Context: France is considering a request for early delivery of Meteor air-to-air missiles to India
- Meteor missile has been developed by a group of European partners led by MBDA to meet the needs of six European nations: the UK, Germany, Italy, France, Spain and Sweden.
- The weapon system will equip Eurofighter Typhoon, Rafale and Gripen
- The beyond-visual-range air-to-air missile is considered to be the best in its class and can take out enemy aircraft at a range of much beyond 100 km
- Meteor offers a multi-shot capability against long range manoeuvring targets, jets, UAVs and cruise missiles in a heavy electronic countermeasures (ECM) environment with range well in excess of 150 kilometres
- Its no-escape zone of over 60 km is largest among air-to-air missiles
- A solid-fueled ramjet motor allows the missile to cruise at a speed of over Mach 4 and provides the missile with thrust and mid-way acceleration to target intercept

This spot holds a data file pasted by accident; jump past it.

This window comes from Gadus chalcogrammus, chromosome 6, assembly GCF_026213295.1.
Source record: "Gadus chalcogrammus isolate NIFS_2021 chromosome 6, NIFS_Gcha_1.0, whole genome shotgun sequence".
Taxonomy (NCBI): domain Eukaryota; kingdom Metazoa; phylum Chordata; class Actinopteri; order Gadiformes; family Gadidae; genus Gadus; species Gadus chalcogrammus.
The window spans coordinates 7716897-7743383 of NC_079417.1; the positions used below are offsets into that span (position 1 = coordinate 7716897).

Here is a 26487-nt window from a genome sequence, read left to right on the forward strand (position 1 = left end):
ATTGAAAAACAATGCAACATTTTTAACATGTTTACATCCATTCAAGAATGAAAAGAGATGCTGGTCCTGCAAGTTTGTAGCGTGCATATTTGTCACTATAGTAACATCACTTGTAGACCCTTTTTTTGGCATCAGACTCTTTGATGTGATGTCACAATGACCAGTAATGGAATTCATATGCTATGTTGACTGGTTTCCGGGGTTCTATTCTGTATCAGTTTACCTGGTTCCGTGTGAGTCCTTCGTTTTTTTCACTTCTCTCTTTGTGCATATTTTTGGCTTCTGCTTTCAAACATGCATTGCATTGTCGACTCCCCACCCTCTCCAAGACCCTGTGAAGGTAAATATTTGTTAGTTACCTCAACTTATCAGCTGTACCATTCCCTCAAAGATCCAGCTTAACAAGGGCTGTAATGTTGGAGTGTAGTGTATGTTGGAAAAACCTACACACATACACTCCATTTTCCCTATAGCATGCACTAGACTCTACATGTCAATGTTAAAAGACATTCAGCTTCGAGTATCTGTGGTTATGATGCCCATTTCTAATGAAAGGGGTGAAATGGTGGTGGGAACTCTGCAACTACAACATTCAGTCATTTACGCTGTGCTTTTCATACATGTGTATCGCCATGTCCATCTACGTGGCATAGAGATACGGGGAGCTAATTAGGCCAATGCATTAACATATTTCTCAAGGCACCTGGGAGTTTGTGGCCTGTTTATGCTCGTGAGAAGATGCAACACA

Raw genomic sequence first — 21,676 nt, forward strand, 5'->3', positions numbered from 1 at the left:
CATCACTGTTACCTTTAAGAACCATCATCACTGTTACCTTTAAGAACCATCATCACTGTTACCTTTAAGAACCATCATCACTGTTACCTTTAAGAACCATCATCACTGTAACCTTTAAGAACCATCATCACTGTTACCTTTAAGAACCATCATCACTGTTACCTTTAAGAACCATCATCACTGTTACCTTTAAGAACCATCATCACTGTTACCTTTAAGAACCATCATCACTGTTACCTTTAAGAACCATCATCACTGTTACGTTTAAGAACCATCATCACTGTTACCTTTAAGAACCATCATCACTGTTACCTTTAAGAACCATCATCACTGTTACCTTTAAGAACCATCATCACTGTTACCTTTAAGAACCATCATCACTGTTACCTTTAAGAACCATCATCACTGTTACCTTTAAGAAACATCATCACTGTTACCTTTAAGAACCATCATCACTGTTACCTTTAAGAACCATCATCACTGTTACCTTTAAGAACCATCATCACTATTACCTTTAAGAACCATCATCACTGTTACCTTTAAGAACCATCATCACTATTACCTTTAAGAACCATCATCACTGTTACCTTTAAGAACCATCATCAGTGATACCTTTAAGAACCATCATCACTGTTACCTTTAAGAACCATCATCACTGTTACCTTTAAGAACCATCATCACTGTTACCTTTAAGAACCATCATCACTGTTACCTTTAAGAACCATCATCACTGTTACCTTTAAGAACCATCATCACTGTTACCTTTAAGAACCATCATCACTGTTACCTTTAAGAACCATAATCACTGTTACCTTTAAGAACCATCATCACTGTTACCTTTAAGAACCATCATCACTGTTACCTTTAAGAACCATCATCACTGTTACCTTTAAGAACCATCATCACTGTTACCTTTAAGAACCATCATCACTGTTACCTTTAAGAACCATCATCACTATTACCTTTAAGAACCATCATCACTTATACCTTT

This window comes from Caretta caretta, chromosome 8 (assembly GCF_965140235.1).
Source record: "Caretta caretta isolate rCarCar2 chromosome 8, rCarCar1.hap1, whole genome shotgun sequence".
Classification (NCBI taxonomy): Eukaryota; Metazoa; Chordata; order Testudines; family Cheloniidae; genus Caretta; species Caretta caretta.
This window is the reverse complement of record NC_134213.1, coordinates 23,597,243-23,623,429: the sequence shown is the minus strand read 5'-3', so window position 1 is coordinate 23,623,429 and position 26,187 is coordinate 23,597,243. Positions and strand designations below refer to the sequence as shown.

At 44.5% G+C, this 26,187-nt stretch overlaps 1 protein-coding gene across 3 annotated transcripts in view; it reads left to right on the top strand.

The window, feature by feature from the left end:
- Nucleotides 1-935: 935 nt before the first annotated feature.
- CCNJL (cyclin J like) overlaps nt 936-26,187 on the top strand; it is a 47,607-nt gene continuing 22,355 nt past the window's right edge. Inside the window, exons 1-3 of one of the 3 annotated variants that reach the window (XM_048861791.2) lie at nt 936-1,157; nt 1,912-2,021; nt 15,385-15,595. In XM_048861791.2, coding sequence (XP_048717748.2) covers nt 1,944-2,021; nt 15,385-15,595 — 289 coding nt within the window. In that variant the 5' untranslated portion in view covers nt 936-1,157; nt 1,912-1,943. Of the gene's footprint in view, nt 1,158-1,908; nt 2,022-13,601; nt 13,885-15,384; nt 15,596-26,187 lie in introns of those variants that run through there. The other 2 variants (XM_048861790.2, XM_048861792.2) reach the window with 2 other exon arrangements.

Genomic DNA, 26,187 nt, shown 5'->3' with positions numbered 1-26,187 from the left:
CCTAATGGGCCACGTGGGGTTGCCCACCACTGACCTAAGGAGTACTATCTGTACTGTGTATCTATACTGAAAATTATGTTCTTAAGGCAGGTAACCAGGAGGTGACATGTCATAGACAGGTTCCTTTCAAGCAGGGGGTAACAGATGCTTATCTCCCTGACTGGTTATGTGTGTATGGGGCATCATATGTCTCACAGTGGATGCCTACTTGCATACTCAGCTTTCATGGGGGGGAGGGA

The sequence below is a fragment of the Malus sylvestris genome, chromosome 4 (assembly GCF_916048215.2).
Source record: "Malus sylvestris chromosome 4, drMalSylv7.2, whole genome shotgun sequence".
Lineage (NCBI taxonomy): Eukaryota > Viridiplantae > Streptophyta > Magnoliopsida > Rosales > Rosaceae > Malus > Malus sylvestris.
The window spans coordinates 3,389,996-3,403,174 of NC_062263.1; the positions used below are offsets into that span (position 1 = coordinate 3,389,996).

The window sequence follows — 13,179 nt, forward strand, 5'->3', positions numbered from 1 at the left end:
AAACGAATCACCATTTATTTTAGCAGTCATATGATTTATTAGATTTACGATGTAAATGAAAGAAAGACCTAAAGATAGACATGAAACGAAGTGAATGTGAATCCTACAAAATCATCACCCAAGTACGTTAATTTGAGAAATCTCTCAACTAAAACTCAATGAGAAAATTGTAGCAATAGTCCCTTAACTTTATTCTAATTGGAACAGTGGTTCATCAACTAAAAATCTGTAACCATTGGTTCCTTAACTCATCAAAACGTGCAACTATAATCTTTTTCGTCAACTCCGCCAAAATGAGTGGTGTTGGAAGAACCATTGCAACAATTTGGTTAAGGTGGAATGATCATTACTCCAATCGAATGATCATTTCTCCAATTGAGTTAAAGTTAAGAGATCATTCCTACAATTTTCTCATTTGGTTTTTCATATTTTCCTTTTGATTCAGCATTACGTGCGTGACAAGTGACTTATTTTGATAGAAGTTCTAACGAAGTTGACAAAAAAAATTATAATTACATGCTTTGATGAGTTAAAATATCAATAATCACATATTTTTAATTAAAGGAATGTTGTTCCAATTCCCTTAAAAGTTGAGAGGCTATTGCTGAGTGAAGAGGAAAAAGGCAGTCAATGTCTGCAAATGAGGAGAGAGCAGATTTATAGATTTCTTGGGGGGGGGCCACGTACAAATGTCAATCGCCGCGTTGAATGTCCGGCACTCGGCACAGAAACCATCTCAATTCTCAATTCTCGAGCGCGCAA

- A two-way datalink enables the launch aircraft to provide mid-course target updates or retargeting if required, including data from off-board third parties.
- It will give India the firepower to take on US supplied AMRAAMs used by the Pakistan Air Force to target its fighter jets the day after the Balakot airstrikes
- Rafale fighters were to be initially equipped with the Mica air-to-air missiles that are also operational on the Mirage 2000 fleet and supplemented later with the Meteor missile
- Indian Rafale jets will also get the “game-changing” SCALP stand-off missiles that have a range of over 300 km and are designed to hit high value, strongly protected targets deep inside enemy territory. Rafale jets can carry two of the missiles, making them capable of hitting almost any target in Pakistan.
- This ‘stand-off ’ capability is becoming central to the Indian defence strategy, with the air-to-air and air-to-ground missiles being supplemented with the S-400 anti-air system being procured from Russia that will have the ability to take down airborne targets.